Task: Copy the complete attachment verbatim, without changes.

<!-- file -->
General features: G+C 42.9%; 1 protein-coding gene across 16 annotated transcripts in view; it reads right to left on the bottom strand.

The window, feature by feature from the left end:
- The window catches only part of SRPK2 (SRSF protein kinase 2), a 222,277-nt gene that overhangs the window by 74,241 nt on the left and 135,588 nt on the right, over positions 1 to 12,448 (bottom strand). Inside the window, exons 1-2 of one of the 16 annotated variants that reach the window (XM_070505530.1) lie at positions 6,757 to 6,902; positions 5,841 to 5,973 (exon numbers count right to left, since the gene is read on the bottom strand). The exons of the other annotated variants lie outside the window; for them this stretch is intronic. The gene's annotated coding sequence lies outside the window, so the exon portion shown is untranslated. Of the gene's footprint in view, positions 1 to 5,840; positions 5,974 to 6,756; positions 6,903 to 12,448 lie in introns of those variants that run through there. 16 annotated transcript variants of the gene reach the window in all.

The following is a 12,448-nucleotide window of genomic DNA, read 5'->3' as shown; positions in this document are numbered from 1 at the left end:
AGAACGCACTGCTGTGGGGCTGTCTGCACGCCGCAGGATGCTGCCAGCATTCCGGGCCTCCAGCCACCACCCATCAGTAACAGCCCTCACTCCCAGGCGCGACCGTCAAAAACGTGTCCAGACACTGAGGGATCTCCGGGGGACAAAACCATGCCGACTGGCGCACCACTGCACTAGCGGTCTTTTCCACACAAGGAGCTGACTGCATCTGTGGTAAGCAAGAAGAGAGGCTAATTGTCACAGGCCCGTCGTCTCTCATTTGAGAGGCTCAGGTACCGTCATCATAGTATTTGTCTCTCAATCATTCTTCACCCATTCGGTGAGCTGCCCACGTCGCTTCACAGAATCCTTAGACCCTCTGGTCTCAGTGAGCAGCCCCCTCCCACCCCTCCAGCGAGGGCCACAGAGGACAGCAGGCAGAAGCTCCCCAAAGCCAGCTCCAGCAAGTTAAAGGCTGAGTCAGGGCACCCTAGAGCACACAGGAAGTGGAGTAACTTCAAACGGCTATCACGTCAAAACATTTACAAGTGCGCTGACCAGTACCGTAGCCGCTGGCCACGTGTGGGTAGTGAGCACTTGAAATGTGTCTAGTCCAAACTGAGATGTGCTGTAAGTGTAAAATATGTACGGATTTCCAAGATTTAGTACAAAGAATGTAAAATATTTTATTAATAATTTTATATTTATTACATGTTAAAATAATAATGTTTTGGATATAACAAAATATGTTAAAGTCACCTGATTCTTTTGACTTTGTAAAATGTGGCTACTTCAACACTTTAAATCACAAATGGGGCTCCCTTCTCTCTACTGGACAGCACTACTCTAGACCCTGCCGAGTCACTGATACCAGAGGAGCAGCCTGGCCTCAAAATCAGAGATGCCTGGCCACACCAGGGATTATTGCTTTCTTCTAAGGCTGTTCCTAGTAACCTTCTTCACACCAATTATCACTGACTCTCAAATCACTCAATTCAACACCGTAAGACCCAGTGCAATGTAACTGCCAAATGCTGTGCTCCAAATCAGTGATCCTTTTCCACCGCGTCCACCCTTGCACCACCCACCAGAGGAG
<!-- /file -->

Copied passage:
General features: G+C 42.9%; 1 protein-coding gene across 16 annotated transcripts in view; it reads right to left on the bottom strand.

The window, feature by feature from the left end:
- The window catches only part of SRPK2 (SRSF protein kinase 2), a 222,277-nt gene that overhangs the window by 74,241 nt on the left and 135,588 nt on the right, over positions 1 to 12,448 (bottom strand). Inside the window, exons 1-2 of one of the 16 annotated variants that reach the window (XM_070505530.1) lie at positions 6,757 to 6,902; positions 5,841 to 5,973 (exon numbers count right to left, since the gene is read on the bottom strand). The exons of the other annotated variants lie outside the window; for them this stretch is intronic. The gene's annotated coding sequence lies outside the window, so the exon portion shown is untranslated. Of the gene's footprint in view, positions 1 to 5,840; positions 5,974 to 6,756; positions 6,903 to 12,448 lie in introns of those variants that run through there. 16 annotated transcript variants of the gene reach the window in all.

The following is a 12,448-nucleotide window of genomic DNA, read 5'->3' as shown; positions in this document are numbered from 1 at the left end:
AGAACGCACTGCTGTGGGGCTGTCTGCACGCCGCAGGATGCTGCCAGCATTCCGGGCCTCCAGCCACCACCCATCAGTAACAGCCCTCACTCCCAGGCGCGACCGTCAAAAACGTGTCCAGACACTGAGGGATCTCCGGGGGACAAAACCATGCCGACTGGCGCACCACTGCACTAGCGGTCTTTTCCACACAAGGAGCTGACTGCATCTGTGGTAAGCAAGAAGAGAGGCTAATTGTCACAGGCCCGTCGTCTCTCATTTGAGAGGCTCAGGTACCGTCATCATAGTATTTGTCTCTCAATCATTCTTCACCCATTCGGTGAGCTGCCCACGTCGCTTCACAGAATCCTTAGACCCTCTGGTCTCAGTGAGCAGCCCCCTCCCACCCCTCCAGCGAGGGCCACAGAGGACAGCAGGCAGAAGCTCCCCAAAGCCAGCTCCAGCAAGTTAAAGGCTGAGTCAGGGCACCCTAGAGCACACAGGAAGTGGAGTAACTTCAAACGGCTATCACGTCAAAACATTTACAAGTGCGCTGACCAGTACCGTAGCCGCTGGCCACGTGTGGGTAGTGAGCACTTGAAATGTGTCTAGTCCAAACTGAGATGTGCTGTAAGTGTAAAATATGTACGGATTTCCAAGATTTAGTACAAAGAATGTAAAATATTTTATTAATAATTTTATATTTATTACATGTTAAAATAATAATGTTTTGGATATAACAAAATATGTTAAAGTCACCTGATTCTTTTGACTTTGTAAAATGTGGCTACTTCAACACTTTAAATCACAAATGGGGCTCCCTTCTCTCTACTGGACAGCACTACTCTAGACCCTGCCGAGTCACTGATACCAGAGGAGCAGCCTGGCCTCAAAATCAGAGATGCCTGGCCACACCAGGGATTATTGCTTTCTTCTAAGGCTGTTCCTAGTAACCTTCTTCACACCAATTATCACTGACTCTCAAATCACTCAATTCAACACCGTAAGACCCAGTGCAATGTAACTGCCAAATGCTGTGCTCCAAATCAGTGATCCTTTTCCACCGCGTCCACCCTTGCACCACCCACCAGAGGAG